This project will strengthen disaster resilience in Nepal, particularly to earthquakes, by working with urban centres to build and plan more safely; supporting the strengthening of critical public infrastructure to earthquakes; working to strengthen national capacity to respond to crises and ensure that the international community is prepared; and ensuring that the UK is able to support a humanitarian response should a crises hit.
To support the achievement of the Global Goals through funding UK-based civil society organisations to deliver projects that assist in ending extreme poverty and building a better world by 2030. The programme will also provide opportunities for the UK public to engage in international development issues and have a say in how a portion of the aid budget is spent.
This project aims to provide immediate life-saving and early recovery support to most vulnerable people affected by cyclone IDAI, cyclone KENNETH and continued violence against civilians in Cabo Delgado
Hunger on a massive scale is looming across East Africa. If we don’t act now, it will get much worse. Drought and conflict have left 16 million people on the brink of starvation and in urgent need of food, water and medical treatment. People are already dying in South Sudan and Somalia. In Kenya, the government has declared a national emergency and Ethiopia is battling a new wave of drought following the strongest El Nino on record. Women, children and older people are suffering the most; more than 800,000 children under five are severely malnourished. Without immediate treatment, they are at risk of starving to death. DEC member charities are already delivering life-saving assistance in all affected countries. But, they need more money to help reduce the scale and severity of the crisis.
This programme will work with more than 4000 volunteers and 5000 VSO alumni to support 350 partner organisations to improve education, health and livelihoods outcomes for up to 2 million people across 24 developing countries
Cyclone Idai swept through Mozambique, Malawi and Zimbabwe leaving behind a trail of destruction, killing at least 960 people and leaving around 3 million in need of help. Strong winds and widespread flooding ripped apart roads, bridges, houses, schools and health facilities and submerged vast swathes of agricultural land. As flood levels recede, work to clear debris, reopen roads and reconnect electricity and water supplies is underway. Some people who fled their homes as flood waters rose are returning home but more than 230,000 remain displaced across three countries and are living in communal sites such as schools and churches. A growing number of cholera cases have been confirmed and there is a high risk of outbreaks of other waterborne diseases as supplying clean water remains a significant challenge. The aid effort is fully underway and DEC member charities are working closely with national partners to support government-led relief efforts. They are prioritising the delivery of clean water, building toilets and handwashing facilities to tackle the outbreak of cholera. They are also delivering emergency shelter materials and blankets, food such as pulses and maize flour, and urgent health assistance. Focusing on longer-term food security and rehabilitation of livelihoods is paramount and some members are already providing seeds and tools to communities.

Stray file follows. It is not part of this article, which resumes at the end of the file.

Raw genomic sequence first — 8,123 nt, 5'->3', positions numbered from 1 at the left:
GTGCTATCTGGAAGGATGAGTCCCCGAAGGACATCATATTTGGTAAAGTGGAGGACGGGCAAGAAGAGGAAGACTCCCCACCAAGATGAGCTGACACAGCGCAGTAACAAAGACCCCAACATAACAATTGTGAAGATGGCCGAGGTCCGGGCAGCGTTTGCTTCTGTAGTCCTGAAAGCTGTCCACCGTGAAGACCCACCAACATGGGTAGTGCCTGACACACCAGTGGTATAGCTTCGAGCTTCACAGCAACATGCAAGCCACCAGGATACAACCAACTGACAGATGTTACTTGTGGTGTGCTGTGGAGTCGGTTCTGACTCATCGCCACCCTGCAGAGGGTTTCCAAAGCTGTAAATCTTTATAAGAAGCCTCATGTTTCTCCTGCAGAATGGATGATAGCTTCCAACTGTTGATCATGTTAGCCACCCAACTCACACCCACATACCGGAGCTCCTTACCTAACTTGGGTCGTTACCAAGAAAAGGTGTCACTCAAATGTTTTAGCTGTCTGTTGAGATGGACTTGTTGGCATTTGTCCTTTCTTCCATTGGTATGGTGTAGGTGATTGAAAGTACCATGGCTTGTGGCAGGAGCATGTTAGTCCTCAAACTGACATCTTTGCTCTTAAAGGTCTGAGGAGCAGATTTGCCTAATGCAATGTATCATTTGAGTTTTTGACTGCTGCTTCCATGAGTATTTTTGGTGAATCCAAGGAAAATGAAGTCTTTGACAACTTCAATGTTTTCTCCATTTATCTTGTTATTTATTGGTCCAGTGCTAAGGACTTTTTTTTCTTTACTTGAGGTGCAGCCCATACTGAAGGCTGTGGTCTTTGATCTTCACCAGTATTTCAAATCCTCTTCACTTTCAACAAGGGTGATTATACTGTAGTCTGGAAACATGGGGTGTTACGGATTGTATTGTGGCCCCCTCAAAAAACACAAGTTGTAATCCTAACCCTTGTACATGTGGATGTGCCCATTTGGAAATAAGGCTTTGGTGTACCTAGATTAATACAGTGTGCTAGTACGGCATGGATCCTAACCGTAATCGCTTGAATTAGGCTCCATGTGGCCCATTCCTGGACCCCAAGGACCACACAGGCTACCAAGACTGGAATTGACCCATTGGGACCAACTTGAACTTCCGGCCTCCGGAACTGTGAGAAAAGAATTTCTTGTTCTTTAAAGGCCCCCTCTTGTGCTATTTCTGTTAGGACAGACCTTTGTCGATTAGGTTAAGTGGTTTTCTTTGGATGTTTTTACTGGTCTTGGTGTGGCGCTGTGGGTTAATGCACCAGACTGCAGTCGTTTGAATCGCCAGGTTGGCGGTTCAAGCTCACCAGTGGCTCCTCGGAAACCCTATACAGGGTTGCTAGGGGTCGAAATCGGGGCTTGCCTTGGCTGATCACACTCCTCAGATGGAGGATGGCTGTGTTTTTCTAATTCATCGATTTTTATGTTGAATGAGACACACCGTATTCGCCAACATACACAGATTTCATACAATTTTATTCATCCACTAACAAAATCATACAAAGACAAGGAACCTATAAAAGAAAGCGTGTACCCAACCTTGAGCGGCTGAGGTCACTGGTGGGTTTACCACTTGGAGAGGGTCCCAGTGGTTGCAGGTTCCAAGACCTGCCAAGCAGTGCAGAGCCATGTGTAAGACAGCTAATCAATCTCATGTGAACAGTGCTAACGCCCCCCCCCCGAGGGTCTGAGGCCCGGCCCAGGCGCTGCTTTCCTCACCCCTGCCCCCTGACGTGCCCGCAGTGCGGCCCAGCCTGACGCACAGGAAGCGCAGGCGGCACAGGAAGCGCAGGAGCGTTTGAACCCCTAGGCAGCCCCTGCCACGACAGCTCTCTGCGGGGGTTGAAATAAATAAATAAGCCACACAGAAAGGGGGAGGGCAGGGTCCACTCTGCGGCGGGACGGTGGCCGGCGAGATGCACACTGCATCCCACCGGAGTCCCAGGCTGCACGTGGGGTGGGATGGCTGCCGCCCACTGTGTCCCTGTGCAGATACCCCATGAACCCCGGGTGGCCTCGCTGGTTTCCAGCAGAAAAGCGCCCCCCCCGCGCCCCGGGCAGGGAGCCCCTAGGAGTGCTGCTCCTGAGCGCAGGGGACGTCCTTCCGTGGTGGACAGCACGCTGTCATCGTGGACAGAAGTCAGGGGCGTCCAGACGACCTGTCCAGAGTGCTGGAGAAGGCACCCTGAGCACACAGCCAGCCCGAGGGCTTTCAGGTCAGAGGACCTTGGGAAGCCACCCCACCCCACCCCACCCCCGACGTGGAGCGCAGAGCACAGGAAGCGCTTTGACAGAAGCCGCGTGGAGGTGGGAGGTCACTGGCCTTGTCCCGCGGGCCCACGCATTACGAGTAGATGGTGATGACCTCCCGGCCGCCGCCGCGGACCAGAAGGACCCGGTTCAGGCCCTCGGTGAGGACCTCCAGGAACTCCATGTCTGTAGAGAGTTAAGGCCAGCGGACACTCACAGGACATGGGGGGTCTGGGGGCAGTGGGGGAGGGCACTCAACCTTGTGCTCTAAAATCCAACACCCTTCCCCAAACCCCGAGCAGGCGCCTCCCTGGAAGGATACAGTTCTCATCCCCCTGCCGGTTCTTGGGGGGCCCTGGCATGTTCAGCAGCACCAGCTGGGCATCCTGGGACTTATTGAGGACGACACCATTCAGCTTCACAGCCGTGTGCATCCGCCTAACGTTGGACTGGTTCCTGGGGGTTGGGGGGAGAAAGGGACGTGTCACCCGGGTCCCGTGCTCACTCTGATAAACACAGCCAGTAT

Almost 19 million people in Yemen – 70% of the population – are now in need of humanitarian assistance, including 10 million people who are in acute need. Malnutrition is widespread and water scarce. Despite the ongoing conflict DEC member charities are continuing to reach millions of people with lifesaving aid; food, water and sanitation, cash assistance and food vouchers
Hundreds of thousands of people have fled violence in Rakhine state, Myanmar, since August with the majority seeking refuge in Bangladesh. More than 620,000 people, mostly Rohingya women and children, are in urgent need of shelter, medical care, water and food as they arrive exhausted and traumatised in overflowing camps and settlements in Bangladesh. With more funds, DEC member charities can immediately respond to the growing needs of the people who have fled into Bangladesh with nothing, as well as help the overstretched communities hosting them.
On Friday 28 September, an earthquake measuring 7.4 on the Richter scale rocked the Indonesian island of Sulawesi, triggering a terrifying tsunami that reached 18 feet in height and left a trail of destruction in its wake. The true scale of the disaster is only now becoming clear. Tens of thousands of homes have been destroyed and entire communities have been decimated. At least 2,100 people have died, thousands more are missing and 200,000 survivors are now in urgent need of humanitarian assistance, around a quarter of whom are children. DEC member charities and their Indonesian partners are working closely with national authorities to provide food, clean water, first aid and shelter, while helping survivors to cope with the trauma of the last few days. As the full scale of devastation unfolds, they are ready to do even more, and with your help, support devastated communities in rebuilding their lives.
Delivering ambition of the United Nations Secretary General’s Climate Summit 2019 to build resilience to climate changeUK Department for International Development
The over-arching ambition is to raise global awareness, action and investment into climate resilience and adaptation,